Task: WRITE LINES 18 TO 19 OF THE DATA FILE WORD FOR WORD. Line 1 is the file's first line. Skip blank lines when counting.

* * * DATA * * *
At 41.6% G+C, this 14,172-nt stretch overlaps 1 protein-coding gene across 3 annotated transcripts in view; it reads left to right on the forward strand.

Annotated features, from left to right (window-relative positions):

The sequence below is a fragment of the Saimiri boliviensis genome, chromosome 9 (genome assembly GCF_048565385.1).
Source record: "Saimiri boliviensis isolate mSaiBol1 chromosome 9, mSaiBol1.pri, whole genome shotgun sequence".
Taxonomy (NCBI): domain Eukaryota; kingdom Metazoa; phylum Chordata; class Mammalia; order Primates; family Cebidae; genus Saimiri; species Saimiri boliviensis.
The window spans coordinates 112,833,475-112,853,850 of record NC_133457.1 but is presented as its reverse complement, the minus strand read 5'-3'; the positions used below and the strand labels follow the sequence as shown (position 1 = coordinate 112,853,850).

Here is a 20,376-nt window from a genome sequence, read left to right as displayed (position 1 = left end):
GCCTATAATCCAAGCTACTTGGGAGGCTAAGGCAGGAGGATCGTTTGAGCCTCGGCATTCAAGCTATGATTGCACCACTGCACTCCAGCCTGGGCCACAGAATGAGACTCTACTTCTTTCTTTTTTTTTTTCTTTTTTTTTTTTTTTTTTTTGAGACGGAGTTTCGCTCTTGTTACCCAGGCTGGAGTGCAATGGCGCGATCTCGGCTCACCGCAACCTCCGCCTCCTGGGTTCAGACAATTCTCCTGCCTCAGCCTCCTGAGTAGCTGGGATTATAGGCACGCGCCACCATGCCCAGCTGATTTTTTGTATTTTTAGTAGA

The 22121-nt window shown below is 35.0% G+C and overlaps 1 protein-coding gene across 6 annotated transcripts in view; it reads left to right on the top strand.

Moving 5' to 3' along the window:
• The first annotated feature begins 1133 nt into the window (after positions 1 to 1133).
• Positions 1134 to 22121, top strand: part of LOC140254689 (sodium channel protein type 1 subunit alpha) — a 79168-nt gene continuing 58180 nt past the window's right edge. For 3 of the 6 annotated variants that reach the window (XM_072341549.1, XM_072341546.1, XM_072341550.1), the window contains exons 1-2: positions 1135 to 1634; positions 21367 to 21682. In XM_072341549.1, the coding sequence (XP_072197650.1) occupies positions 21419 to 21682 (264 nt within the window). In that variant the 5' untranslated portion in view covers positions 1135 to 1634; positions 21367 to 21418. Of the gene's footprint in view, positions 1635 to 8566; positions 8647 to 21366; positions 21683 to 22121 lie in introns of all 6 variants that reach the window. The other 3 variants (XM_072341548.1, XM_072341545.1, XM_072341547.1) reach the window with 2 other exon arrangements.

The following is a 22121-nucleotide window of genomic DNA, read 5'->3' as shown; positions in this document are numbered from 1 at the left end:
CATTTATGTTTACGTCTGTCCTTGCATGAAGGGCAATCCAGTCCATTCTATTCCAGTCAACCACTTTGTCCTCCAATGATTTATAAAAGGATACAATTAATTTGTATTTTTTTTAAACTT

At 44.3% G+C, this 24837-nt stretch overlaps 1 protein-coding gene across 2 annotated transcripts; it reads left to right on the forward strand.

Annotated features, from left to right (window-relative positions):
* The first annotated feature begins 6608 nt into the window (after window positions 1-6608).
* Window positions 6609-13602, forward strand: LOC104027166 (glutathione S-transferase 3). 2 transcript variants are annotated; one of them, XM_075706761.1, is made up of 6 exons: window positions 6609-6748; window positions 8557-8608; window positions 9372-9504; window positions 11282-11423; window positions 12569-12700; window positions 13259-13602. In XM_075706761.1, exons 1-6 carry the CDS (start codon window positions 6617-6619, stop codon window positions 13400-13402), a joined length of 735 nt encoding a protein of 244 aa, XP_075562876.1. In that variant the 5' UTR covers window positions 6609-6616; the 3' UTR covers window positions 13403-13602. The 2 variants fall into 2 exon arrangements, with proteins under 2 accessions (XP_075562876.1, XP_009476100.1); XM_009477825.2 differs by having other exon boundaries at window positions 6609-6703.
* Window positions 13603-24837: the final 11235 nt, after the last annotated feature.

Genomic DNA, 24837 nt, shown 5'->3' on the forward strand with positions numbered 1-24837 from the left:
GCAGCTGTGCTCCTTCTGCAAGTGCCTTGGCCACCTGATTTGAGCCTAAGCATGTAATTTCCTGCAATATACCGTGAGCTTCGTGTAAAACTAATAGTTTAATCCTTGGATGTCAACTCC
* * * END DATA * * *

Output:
* Window positions 6609-13602, forward strand: LOC104027166 (glutathione S-transferase 3). 2 transcript variants are annotated; one of them, XM_075706761.1, is made up of 6 exons: window positions 6609-6748; window positions 8557-8608; window positions 9372-9504; window positions 11282-11423; window positions 12569-12700; window positions 13259-13602. In XM_075706761.1, exons 1-6 carry the CDS (start codon window positions 6617-6619, stop codon window positions 13400-13402), a joined length of 735 nt encoding a protein of 244 aa, XP_075562876.1. In that variant the 5' UTR covers window positions 6609-6616; the 3' UTR covers window positions 13403-13602. The 2 variants fall into 2 exon arrangements, with proteins under 2 accessions (XP_075562876.1, XP_009476100.1); XM_009477825.2 differs by having other exon boundaries at window positions 6609-6703.
* Window positions 13603-24837: the final 11235 nt, after the last annotated feature.